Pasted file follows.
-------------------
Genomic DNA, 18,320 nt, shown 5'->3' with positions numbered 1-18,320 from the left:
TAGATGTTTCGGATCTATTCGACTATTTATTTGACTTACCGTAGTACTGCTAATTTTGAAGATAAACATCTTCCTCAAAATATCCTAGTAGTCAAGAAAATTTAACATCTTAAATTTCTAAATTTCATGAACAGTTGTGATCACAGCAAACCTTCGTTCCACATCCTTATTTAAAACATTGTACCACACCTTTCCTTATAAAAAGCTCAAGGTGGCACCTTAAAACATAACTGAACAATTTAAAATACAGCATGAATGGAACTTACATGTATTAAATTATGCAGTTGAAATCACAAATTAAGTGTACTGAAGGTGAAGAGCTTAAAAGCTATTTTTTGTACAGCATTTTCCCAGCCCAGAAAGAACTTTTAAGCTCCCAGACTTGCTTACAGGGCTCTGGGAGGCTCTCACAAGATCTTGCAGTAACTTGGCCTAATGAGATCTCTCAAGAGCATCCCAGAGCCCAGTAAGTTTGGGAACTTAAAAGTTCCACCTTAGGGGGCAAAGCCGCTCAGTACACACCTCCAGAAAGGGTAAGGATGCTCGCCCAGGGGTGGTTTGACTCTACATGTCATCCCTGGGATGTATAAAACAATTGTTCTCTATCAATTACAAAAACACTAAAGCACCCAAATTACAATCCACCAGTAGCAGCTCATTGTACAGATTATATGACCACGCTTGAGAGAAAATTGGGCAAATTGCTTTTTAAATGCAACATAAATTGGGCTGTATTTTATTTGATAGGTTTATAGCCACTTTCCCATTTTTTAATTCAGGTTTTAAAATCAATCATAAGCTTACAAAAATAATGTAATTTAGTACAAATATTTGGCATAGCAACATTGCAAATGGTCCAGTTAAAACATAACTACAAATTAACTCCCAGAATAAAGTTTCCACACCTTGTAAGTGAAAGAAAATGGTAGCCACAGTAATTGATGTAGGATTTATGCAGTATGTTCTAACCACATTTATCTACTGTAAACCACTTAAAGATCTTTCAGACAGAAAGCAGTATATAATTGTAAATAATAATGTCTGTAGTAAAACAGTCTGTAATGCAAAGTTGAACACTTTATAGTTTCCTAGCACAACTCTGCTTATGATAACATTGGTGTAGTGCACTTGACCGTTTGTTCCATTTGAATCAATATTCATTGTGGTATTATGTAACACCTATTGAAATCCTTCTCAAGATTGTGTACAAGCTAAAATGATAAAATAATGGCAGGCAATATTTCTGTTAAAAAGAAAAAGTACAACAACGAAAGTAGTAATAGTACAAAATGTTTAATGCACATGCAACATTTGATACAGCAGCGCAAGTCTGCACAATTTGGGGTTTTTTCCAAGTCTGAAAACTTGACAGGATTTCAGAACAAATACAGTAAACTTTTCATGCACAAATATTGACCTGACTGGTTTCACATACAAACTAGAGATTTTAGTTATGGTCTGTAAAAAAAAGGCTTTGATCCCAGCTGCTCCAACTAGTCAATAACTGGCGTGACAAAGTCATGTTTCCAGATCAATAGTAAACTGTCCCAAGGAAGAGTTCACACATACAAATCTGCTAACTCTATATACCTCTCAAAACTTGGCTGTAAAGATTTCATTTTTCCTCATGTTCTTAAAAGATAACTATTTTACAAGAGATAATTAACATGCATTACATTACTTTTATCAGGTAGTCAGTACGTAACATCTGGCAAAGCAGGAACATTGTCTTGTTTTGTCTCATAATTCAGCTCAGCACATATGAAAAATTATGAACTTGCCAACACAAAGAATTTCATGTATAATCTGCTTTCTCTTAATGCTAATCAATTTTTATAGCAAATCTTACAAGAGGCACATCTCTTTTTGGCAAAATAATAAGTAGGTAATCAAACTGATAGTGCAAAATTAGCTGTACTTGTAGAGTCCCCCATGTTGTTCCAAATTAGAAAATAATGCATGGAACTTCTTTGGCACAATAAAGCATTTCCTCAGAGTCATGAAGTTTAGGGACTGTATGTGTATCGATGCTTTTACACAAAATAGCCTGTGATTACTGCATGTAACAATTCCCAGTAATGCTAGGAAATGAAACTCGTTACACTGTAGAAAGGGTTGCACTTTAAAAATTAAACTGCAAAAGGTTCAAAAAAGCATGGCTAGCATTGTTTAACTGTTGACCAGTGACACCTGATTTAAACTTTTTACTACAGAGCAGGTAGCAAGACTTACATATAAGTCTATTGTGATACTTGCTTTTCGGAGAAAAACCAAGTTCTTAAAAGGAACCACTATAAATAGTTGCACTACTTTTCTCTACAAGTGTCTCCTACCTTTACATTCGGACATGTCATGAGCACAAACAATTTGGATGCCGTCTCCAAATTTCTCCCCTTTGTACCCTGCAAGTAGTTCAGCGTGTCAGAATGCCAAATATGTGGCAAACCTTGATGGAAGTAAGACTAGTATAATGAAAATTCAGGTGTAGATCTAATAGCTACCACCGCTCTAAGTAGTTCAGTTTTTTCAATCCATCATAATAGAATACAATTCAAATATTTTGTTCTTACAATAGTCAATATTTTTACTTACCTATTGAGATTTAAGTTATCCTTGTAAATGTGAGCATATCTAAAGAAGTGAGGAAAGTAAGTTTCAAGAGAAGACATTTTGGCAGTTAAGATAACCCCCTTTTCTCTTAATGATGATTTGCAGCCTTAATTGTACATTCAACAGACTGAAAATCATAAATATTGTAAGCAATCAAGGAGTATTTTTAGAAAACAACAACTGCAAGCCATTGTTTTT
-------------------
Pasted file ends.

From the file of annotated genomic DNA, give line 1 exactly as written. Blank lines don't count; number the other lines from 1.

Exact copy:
Genomic DNA, 18,320 nt, shown 5'->3' with positions numbered 1-18,320 from the left: